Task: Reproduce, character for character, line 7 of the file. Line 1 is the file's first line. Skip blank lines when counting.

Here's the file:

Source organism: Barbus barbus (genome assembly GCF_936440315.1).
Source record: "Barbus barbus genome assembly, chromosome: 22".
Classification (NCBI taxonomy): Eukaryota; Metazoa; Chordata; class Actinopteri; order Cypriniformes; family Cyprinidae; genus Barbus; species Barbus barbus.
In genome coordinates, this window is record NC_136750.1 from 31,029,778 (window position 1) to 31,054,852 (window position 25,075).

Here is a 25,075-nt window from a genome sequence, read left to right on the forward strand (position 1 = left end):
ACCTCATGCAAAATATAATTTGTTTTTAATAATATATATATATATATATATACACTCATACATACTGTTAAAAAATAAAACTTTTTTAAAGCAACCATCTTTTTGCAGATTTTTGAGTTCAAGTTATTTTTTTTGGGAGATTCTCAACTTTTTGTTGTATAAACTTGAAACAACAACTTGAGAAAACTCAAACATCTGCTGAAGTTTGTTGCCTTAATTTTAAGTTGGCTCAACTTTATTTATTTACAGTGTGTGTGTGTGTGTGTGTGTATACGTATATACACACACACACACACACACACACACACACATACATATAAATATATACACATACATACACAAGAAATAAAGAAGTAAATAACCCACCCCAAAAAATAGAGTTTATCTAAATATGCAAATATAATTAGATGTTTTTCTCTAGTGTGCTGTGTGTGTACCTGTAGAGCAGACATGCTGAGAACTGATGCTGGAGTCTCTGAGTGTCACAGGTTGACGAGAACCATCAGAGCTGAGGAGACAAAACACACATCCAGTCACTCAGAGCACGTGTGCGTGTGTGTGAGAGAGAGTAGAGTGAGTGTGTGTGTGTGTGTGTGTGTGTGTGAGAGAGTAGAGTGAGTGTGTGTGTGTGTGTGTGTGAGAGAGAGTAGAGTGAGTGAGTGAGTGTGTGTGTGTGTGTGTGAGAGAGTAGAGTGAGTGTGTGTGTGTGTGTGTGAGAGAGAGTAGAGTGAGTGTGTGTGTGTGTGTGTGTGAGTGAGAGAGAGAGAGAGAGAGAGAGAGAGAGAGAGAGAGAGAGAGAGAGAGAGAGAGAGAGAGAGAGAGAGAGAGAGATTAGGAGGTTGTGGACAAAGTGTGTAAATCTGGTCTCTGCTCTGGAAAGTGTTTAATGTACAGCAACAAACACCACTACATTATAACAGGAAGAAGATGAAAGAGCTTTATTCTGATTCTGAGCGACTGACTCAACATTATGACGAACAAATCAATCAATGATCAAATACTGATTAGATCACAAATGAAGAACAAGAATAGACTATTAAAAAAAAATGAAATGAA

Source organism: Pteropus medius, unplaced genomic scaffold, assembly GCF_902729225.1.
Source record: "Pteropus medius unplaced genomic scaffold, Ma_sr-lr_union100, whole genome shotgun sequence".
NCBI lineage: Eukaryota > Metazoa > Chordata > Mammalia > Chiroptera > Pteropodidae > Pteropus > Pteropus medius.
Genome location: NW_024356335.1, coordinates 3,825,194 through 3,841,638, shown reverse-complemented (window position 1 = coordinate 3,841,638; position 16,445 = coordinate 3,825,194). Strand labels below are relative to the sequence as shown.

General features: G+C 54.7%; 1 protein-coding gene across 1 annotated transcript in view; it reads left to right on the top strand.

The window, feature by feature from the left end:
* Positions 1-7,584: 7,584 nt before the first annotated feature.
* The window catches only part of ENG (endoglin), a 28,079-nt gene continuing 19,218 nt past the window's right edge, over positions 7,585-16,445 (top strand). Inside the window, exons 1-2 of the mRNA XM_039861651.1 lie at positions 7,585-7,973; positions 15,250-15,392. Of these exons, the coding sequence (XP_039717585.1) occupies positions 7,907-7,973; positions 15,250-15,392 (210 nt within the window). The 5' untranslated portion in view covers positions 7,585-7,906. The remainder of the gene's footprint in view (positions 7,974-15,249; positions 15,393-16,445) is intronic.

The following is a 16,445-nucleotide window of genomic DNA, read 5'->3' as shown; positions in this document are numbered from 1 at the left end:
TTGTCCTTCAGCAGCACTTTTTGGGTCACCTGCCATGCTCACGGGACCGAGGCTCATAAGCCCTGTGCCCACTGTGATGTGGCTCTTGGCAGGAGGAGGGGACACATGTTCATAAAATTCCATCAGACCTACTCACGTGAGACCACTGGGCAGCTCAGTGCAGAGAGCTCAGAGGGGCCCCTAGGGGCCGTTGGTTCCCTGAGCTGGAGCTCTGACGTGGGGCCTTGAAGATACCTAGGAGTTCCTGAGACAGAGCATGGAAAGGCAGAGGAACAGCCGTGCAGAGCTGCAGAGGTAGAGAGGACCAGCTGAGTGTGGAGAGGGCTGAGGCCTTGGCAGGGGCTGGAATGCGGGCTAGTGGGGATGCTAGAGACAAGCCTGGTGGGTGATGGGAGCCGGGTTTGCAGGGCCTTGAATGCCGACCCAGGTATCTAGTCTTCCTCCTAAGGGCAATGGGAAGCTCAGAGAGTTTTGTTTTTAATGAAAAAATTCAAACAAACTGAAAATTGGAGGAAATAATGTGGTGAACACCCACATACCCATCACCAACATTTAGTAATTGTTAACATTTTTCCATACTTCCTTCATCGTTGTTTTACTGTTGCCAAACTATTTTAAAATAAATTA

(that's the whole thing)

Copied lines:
Source organism: Pteropus medius, unplaced genomic scaffold, assembly GCF_902729225.1.